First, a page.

General review food company
The company is guided and advised by an external agency in the field of integrated quality assurance. This quality external agency also carries out chemical and microbiological studies.
The laboratory carries out its testing activities in such a way as to meet the requirements set out in the Dutch standard NEN-EN-ISO / IEC 17025. In this way, it also meets the needs of customers and legislative authorities. The laboratory has quality control procedures to control the validity of the tests performed. The resulting data is recorded in order to detect trends and, where possible, to apply statistical methods to evaluate the results. This follow-up is planned and evaluated. This monitoring includes the following:
- Regular use of certified reference materials and/or internal quality controls based on secondary reference materials.
- Participation in inter-laboratory comparisons or proficiency testing programs.
- Repeat the test using the same or different methods.
- New test or calibration of saved objects.
Technical staff concentrate on laboratory examinations. Technical employees are directly supervised by management and are responsible for the results of the work carried out. Technical employees participate in making the technical capacities of the company more explicit. They are focused internally in accordance with Dutch standard NEN-EN-ISO / IEC 17025 and ISO standards and comply with quality instructions. The technical employees are sufficiently trained (License, bachelor’s or technological diploma) and have sufficient experience to carry out the required analyzes. Regarding: sample collection and transport.
It is important that the laboratory takes a sample that fully reflects the product. The sample must not be damaged or altered by transport or storage. Sampling should not affect the existing microbial state of the product to be sampled. This is usually not a problem for products in individual packages. If the units are so large that they cannot be sampled in their entirety, some should be wrapped in sterile material. In addition, no more than three-quarters of the space should be filled to avoid spillage and to allow the sample to be thoroughly mixed prior to examination. The transfer is done aseptically with sterile tools to avoid any contamination. If the tool is used multiple times at the sampling site, intermediate cleaning and sterilization is required. Instead of re-sterilizing tools, disposable sterile tools can be used.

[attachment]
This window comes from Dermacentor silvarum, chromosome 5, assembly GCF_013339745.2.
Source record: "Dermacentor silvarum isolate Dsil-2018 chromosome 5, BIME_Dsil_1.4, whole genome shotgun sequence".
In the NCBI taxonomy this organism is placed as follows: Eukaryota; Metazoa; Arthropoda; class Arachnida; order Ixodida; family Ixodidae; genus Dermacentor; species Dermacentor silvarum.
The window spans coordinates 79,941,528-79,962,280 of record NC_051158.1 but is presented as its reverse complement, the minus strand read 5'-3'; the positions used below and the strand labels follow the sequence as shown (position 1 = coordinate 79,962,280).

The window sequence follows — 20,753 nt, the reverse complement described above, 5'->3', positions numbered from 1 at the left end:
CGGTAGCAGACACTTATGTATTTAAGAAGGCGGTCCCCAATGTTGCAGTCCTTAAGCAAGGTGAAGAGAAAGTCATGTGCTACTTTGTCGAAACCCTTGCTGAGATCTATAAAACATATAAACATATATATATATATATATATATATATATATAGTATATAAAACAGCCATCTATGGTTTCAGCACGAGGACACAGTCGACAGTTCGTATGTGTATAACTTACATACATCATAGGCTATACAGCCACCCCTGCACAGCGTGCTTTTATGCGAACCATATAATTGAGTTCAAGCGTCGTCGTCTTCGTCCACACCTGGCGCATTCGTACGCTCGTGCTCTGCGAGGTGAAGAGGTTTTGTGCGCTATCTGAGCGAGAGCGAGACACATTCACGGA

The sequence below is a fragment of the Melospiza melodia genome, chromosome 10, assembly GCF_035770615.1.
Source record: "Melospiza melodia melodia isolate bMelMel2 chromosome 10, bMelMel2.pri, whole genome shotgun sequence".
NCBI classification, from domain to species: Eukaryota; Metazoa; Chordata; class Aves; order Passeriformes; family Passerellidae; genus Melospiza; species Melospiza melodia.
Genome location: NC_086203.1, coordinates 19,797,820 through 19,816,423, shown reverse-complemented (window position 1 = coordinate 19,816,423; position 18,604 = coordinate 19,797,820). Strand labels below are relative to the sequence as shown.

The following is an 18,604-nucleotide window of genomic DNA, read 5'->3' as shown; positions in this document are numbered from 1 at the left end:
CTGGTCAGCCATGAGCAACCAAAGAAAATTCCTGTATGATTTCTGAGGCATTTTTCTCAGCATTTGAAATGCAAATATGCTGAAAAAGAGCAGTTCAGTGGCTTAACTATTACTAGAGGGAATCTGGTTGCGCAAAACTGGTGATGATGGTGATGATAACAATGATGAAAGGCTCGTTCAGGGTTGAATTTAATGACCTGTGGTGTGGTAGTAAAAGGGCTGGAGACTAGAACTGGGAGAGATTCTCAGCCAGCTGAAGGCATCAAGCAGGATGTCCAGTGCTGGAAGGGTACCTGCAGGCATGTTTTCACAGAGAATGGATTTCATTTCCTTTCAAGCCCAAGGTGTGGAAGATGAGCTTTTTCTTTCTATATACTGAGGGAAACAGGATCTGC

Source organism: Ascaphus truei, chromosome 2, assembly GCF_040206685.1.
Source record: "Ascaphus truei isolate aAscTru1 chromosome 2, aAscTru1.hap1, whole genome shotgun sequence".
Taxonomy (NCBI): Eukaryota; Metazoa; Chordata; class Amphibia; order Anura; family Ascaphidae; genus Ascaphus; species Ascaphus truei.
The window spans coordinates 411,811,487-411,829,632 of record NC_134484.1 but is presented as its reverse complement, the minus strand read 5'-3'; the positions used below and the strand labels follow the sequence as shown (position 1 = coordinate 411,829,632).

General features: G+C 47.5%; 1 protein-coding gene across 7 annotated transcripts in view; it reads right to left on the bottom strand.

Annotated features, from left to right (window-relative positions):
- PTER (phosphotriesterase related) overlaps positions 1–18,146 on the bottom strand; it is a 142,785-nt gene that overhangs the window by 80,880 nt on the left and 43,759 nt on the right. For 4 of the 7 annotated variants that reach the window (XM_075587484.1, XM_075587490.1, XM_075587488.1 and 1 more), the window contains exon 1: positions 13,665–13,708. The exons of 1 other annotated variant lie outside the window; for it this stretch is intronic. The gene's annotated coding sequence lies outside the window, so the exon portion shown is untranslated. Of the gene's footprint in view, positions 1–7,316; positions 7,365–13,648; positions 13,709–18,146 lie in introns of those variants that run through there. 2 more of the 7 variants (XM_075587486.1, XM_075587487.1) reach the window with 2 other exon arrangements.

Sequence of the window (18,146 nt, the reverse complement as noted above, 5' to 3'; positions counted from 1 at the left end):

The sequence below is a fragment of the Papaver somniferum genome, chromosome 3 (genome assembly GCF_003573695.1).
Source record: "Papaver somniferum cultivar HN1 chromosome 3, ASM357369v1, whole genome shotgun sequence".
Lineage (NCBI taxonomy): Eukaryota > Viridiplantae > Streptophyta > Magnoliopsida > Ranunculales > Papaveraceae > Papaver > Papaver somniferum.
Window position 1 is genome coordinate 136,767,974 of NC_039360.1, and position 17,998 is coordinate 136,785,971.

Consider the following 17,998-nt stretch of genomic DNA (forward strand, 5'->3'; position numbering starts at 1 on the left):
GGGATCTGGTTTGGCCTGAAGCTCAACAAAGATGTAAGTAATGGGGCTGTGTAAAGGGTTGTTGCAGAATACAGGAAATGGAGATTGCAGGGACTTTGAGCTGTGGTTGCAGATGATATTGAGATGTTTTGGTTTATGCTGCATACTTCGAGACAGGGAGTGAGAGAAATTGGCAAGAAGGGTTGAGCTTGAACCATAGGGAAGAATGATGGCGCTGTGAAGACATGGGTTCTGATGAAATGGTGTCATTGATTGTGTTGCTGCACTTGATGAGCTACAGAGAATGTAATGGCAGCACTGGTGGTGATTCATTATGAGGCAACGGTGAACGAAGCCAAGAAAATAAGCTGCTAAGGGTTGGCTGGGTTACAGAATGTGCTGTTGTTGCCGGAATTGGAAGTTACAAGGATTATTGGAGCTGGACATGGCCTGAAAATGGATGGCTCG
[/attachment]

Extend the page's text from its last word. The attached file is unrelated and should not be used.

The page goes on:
The transport must be carried out correctly and quickly so that the total microorganisms in the sample do not change during transport. The following storage temperatures should be used:
- Stable products: room temperature.
- Fresh and chilled products: between 0 and 4 degrees Celsius.
- Frozen or frozen products: below -18 degrees Celsius.
- Pasteurized and related products: between 0 and 4 degrees Celsius.
- Perishable products: between 0 and 4 degrees Celsius. Please note: sensitive products (i.e. fresh fish) must be stored between 0 and 2 degrees Celsius. Perishable products should be transported in sealed packages to prevent leakage.
Sampling takes place with the inspection agency. Products are examined after production and at the end of their expiration date. All with article 2073 as a guideline.
- Adjust the product;
- Adjust the recipe;
- Hygiene instruction;
- Adjust the production process;
- Change of raw materials and / or additives.